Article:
“You did great.” “It’s going to be fine” “That looks good on you”
The power of white lies. Those harmless little fibs for the benefit of others.
In the course of ethics white lies are a curious thing. By some definitions, that which benefits the most is considered ethical. On the other hand there is something to be said for ethics going hand in hand with openness and honesty. This debate is as old as mankind itself. Rearing its angry head every few decades when the pursuit of security ends up impeding on our right to privacy. Anyone heard of PRISM lately?
It’s no surprise then that the presence of white coat lies – those that medical experts and professionals use to benefit the most – are rampant in our society.
A few weeks past, Walter Willett, a chairman of Epidemiology and Nutrition at the Harvard School of Public Health, was demonized for his rejection of controversial nutrition studies.
Many claim it’s his clear bias driving his decisions, but is he behaving unethically?
The study in question looked at over 97 separate experiments and found that in most cases, individuals with slightly more weight (but weren’t obese) lived longer than their skinnier counterparts.
That’s good right? In a way it is. This means that weight loss programs need not be as strict. More people can live healthy lives without feeling the need to starve themselves. All good things.
So what was Dr. Willets concern?
Studies such as Flegal’s are dangerous because they could confuse the public and doctors, and undermine public policies to curb rising obesity rates. There is going to be some percentage of physicians who will not counsel an overweight patient because of this. Worse these findings can be hijacked by powerful special-interest groups, such as the soft-drink and food lobbies, to influence policy-makers.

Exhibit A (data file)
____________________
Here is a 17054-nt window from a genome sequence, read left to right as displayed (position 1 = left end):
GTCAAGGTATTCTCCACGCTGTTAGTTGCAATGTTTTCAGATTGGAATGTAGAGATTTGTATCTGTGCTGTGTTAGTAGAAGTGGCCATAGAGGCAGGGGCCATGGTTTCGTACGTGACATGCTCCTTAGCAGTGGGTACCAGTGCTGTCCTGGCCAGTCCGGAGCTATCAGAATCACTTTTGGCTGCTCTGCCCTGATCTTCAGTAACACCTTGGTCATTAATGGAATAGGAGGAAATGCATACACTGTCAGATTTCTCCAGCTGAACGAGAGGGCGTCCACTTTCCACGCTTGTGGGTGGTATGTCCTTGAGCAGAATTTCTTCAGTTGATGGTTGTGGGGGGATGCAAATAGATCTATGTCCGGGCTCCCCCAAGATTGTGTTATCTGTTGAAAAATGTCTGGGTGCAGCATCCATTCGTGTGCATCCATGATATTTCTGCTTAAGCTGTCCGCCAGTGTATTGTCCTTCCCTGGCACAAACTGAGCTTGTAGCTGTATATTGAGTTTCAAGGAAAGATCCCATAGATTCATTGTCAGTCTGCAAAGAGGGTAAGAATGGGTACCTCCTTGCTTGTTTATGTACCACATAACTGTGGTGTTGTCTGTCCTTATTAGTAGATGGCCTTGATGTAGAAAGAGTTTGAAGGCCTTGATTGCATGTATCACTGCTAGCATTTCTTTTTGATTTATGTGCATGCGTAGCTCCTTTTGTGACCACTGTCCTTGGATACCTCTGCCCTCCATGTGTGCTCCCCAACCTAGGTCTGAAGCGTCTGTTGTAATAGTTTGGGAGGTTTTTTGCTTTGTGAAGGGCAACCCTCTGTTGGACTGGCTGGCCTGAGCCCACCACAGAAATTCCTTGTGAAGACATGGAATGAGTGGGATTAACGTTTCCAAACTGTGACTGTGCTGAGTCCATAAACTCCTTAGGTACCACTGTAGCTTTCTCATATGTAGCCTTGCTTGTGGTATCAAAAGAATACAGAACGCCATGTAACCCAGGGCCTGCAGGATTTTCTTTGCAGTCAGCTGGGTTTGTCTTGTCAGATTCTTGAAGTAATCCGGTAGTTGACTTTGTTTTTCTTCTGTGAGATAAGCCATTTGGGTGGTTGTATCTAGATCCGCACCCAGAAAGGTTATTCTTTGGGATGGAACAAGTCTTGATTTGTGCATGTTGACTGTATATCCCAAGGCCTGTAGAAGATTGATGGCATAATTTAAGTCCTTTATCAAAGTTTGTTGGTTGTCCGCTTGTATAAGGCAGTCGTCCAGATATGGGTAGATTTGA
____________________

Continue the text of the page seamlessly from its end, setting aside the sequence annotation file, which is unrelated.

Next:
That is the very epitome of a white coat lie, and he’s likely correct in his assumption. If I were to counsel a patient I could use this as a tool, showing them it only took 5-10 lbs to get them to a “healthy” weight. However, the vast majority of the public won’t be hearing this information from Dietitians. I can see the news line now “Fat people healthier than skinny“, ah good old sensationalism. As Willet said, this could easily be hijacked and have far-reaching consequences on the perception of overweight and obese individuals.
So who’s right? I’ll leave that for you to decide. I don’t want my own bias getting in the way.
I will say that somewhere in the chain of information, someone needs to tell the truth. ‘
If the Doctor or Dietitian decides not to divulge this information, in hopes of igniting a sense of urgency in overweight patients, that is arguably up to them. But if the people at the top of the spread of information, the chairmen of medical schools and surgeon generals, aren’t honest and transparent then we can’t hope to advance our understanding of medicine. Why do slightly heavier people live longer? Is it because they fair better in sickness? After surgeries? Have more padding to prevent bone breaks? These are all questions that need to be answered and simply suppressing information isn’t the way to do it.
Be good to each other.
– Joshua Iufer